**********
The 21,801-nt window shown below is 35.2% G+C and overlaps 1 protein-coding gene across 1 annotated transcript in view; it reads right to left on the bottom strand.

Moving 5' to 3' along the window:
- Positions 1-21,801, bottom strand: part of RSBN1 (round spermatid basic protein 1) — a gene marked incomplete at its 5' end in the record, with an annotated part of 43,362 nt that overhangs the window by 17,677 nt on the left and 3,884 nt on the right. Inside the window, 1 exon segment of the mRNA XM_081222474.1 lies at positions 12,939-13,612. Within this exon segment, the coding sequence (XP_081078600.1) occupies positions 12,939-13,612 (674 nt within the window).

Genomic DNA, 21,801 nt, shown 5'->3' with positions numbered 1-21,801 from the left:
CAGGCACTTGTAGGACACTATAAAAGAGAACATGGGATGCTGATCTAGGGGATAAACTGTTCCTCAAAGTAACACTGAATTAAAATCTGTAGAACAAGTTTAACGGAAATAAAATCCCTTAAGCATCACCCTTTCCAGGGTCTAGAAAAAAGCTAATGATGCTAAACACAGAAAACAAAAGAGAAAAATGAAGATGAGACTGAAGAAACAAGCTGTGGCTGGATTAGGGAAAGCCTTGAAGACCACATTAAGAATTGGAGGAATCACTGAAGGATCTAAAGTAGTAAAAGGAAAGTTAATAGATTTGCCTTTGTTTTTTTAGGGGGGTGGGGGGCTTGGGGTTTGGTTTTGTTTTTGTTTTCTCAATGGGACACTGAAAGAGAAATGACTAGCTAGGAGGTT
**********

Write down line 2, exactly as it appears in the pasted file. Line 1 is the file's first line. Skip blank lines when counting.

Moving 5' to 3' along the window: